Where you will often find strong, supportive religious messages are in independent films. In 2002, Joshua offered up a wonderful “what if” narrative, asking the important question about how a community would react if Christ – in this case, in the form of the title town newcomer – actually did comeback. The results were evenhanded and far from preachy. Indeed, it stands as a solid entertainment. That same year, Hometown Legend used the notion of personal conviction and belief in a higher power as the means of moderating a standard sports drama. While the facets of football were fudged significantly in order to drive the plotpoints, the characters – especially Lacey Chabert’s God-fearing gal – were presented in a surprisingly subtle and skillful manner. Granted, both films are so non-confrontational in their stance on spirituality that if you blinked hard enough, you’d probably miss the evangelical message. While some may feel it follows the “Hollywood’s hidden secret” stance, the outsider arena frequently enjoys bringing The Word to those who want it in ways they least expect it.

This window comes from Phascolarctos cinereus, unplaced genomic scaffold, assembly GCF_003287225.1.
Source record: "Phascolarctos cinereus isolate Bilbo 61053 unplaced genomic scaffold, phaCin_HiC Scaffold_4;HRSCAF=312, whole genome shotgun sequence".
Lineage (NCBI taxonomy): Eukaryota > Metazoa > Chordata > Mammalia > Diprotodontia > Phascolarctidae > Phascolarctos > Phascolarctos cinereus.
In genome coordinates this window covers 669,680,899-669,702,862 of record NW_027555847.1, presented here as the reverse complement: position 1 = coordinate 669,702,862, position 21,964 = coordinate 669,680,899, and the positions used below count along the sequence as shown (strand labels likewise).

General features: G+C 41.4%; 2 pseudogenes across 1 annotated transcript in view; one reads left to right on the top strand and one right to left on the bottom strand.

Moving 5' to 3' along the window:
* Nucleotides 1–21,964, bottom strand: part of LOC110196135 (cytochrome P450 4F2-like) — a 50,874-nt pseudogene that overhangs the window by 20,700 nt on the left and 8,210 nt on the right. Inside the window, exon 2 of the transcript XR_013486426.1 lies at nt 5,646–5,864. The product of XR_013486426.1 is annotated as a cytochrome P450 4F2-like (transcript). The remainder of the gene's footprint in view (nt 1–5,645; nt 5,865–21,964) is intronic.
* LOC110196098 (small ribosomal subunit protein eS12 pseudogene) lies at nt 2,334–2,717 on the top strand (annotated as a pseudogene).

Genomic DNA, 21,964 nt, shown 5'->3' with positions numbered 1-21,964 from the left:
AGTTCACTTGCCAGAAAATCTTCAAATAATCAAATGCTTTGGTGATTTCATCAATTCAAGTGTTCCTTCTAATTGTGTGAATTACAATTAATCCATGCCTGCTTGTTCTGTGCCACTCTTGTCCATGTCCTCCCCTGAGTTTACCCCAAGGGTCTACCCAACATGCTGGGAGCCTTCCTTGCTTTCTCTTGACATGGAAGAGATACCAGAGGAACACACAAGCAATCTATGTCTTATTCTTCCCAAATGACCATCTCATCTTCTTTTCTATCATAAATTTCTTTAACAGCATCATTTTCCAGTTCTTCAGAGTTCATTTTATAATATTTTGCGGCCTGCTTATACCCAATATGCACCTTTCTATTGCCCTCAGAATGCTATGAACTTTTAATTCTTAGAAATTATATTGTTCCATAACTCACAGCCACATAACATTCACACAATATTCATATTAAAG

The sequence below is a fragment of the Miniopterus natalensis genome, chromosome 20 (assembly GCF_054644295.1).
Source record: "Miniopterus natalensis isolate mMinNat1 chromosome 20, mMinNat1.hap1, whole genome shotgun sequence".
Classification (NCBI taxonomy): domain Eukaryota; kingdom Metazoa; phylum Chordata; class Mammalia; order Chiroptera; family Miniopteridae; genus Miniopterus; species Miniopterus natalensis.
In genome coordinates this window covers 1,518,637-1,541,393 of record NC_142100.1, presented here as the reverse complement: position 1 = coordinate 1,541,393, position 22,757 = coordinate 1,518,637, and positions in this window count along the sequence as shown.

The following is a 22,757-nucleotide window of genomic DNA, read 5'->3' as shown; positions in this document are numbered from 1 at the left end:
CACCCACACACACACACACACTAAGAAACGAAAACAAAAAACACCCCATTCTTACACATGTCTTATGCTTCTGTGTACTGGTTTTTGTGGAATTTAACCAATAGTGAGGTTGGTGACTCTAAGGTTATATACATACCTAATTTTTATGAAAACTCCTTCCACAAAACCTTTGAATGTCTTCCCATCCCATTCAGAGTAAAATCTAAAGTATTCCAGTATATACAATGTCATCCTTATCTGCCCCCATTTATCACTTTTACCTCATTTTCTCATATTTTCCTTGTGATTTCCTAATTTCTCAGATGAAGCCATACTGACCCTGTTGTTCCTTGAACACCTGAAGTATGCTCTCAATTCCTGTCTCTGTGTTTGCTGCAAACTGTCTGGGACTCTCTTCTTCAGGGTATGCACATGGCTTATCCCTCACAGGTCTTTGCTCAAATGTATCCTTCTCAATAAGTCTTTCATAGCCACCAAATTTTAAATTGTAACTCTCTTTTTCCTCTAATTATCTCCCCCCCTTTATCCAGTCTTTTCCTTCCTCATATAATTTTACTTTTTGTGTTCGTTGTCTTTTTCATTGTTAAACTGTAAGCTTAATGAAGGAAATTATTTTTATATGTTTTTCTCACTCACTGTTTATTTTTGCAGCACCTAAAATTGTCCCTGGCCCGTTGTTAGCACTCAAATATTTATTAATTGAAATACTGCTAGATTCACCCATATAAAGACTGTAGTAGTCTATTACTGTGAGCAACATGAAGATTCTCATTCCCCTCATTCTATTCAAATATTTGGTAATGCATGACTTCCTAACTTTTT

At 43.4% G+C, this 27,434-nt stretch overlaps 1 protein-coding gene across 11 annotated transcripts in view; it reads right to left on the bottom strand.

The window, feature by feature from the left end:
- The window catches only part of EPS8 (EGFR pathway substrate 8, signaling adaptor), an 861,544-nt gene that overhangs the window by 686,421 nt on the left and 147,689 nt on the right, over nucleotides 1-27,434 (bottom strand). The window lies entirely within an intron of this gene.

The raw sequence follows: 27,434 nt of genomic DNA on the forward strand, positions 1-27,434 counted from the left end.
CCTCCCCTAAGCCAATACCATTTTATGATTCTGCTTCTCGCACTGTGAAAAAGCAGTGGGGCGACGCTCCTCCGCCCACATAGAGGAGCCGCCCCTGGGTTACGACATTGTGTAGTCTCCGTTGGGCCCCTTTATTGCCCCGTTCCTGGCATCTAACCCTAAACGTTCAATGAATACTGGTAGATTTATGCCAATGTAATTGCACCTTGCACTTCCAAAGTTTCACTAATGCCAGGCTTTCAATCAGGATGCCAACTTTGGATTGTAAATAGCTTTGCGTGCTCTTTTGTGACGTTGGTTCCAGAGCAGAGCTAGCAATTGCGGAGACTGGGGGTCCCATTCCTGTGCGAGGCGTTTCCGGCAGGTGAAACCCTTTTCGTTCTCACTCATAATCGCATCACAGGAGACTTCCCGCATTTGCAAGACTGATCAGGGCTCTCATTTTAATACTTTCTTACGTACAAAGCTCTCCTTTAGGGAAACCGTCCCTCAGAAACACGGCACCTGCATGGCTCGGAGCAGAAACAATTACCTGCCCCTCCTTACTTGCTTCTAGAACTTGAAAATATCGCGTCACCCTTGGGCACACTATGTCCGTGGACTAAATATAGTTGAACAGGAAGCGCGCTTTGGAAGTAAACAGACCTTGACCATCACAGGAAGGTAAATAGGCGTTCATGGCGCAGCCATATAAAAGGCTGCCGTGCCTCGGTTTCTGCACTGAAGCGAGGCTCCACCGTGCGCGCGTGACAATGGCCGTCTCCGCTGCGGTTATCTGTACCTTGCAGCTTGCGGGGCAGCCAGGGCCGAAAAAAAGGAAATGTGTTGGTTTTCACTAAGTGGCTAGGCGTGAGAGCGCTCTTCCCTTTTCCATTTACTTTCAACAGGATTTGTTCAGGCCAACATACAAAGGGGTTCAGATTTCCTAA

But once you move into the realm of the real, all bets are off. Fiction is fine as a maker of metaphors for religious meaning, but when you take on the actual tenets of faith, the converted tend to get their vestments in a bunch. And it’s not hard to see why. Recent documentaries like Deliver Us from Evil and Jesus Camp have painted participation in organized faith in fairly large brushstrokes. The common comical conceit that all priests are pedophiles was not helped by the former film’s focus on a disgusting, defrocked pervert named Fr. Oliver O’Grady. In the case of the lamentable latter work, it was the ballsy brainwashing of young converts by Becky Fischer at her Kids on Fire summer seminars that raised a ruckus. Since so few films focus on subjects such as these (and other related topics like suicide bombers and totalitarian theocracy), the audience is given a limited, non-enlightened exposure to the material. This results in the standard social stigmatizing and the notorious kneejerk reaction.